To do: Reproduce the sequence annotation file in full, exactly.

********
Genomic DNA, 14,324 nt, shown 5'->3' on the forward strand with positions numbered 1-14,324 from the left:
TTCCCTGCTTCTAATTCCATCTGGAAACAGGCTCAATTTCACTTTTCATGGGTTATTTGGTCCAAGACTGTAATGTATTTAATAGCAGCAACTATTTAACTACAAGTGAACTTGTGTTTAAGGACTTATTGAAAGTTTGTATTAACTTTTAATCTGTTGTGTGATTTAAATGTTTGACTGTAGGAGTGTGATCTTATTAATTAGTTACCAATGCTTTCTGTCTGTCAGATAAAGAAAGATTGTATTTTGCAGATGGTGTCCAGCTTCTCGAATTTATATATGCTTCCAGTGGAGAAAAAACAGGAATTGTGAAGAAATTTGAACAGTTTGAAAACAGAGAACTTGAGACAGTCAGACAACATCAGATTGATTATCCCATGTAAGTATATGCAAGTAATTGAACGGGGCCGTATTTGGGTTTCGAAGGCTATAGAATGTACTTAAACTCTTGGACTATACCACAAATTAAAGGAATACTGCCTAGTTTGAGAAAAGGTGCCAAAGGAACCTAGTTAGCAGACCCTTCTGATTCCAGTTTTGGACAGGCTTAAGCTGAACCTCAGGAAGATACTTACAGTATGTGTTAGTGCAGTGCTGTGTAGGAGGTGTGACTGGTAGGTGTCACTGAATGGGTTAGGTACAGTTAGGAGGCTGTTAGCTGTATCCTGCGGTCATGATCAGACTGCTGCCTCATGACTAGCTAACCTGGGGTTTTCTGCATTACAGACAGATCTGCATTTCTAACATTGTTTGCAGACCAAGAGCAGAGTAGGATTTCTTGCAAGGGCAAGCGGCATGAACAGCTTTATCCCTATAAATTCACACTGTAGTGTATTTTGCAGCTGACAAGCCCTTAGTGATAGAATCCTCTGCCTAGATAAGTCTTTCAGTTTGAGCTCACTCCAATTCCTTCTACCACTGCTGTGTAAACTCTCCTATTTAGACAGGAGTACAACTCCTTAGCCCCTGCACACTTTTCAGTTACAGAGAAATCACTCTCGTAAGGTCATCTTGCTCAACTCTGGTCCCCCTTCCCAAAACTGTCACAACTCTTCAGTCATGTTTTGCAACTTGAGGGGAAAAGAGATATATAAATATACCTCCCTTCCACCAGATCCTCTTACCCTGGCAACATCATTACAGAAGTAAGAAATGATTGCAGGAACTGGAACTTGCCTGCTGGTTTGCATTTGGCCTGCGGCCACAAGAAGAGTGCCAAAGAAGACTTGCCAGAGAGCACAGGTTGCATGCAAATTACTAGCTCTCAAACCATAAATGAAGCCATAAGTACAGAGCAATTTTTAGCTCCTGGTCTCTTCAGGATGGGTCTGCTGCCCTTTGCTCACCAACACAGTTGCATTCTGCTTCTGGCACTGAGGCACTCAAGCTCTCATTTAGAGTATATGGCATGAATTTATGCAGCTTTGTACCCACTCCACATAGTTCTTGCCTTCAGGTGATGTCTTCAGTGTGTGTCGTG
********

Genomic DNA, 14,324 nt, shown 5'->3' on the forward strand with positions numbered 1-14,324 from the left:
TTCCCTGCTTCTAATTCCATCTGGAAACAGGCTCAATTTCACTTTTCATGGGTTATTTGGTCCAAGACTGTAATGTATTTAATAGCAGCAACTATTTAACTACAAGTGAACTTGTGTTTAAGGACTTATTGAAAGTTTGTATTAACTTTTAATCTGTTGTGTGATTTAAATGTTTGACTGTAGGAGTGTGATCTTATTAATTAGTTACCAATGCTTTCTGTCTGTCAGATAAAGAAAGATTGTATTTTGCAGATGGTGTCCAGCTTCTCGAATTTATATATGCTTCCAGTGGAGAAAAAACAGGAATTGTGAAGAAATTTGAACAGTTTGAAAACAGAGAACTTGAGACAGTCAGACAACATCAGATTGATTATCCCATGTAAGTATATGCAAGTAATTGAACGGGGCCGTATTTGGGTTTCGAAGGCTATAGAATGTACTTAAACTCTTGGACTATACCACAAATTAAAGGAATACTGCCTAGTTTGAGAAAAGGTGCCAAAGGAACCTAGTTAGCAGACCCTTCTGATTCCAGTTTTGGACAGGCTTAAGCTGAACCTCAGGAAGATACTTACAGTATGTGTTAGTGCAGTGCTGTGTAGGAGGTGTGACTGGTAGGTGTCACTGAATGGGTTAGGTACAGTTAGGAGGCTGTTAGCTGTATCCTGCGGTCATGATCAGACTGCTGCCTCATGACTAGCTAACCTGGGGTTTTCTGCATTACAGACAGATCTGCATTTCTAACATTGTTTGCAGACCAAGAGCAGAGTAGGATTTCTTGCAAGGGCAAGCGGCATGAACAGCTTTATCCCTATAAATTCACACTGTAGTGTATTTTGCAGCTGACAAGCCCTTAGTGATAGAATCCTCTGCCTAGATAAGTCTTTCAGTTTGAGCTCACTCCAATTCCTTCTACCACTGCTGTGTAAACTCTCCTATTTAGACAGGAGTACAACTCCTTAGCCCCTGCACACTTTTCAGTTACAGAGAAATCACTCTCGTAAGGTCATCTTGCTCAACTCTGGTCCCCCTTCCCAAAACTGTCACAACTCTTCAGTCATGTTTTGCAACTTGAGGGGAAAAGAGATATATAAATATACCTCCCTTCCACCAGATCCTCTTACCCTGGCAACATCATTACAGAAGTAAGAAATGATTGCAGGAACTGGAACTTGCCTGCTGGTTTGCATTTGGCCTGCGGCCACAAGAAGAGTGCCAAAGAAGACTTGCCAGAGAGCACAGGTTGCATGCAAATTACTAGCTCTCAAACCATAAATGAAGCCATAAGTACAGAGCAATTTTTAGCTCCTGGTCTCTTCAGGATGGGTCTGCTGCCCTTTGCTCACCAACACAGTTGCATTCTGCTTCTGGCACTGAGGCACTCAAGCTCTCATTTAGAGTATATGGCATGAATTTATGCAGCTTTGTACCCACTCCACATAGTTCTTGCCTTCAGGTGATGTCTTCAGTGTGTGTCGTG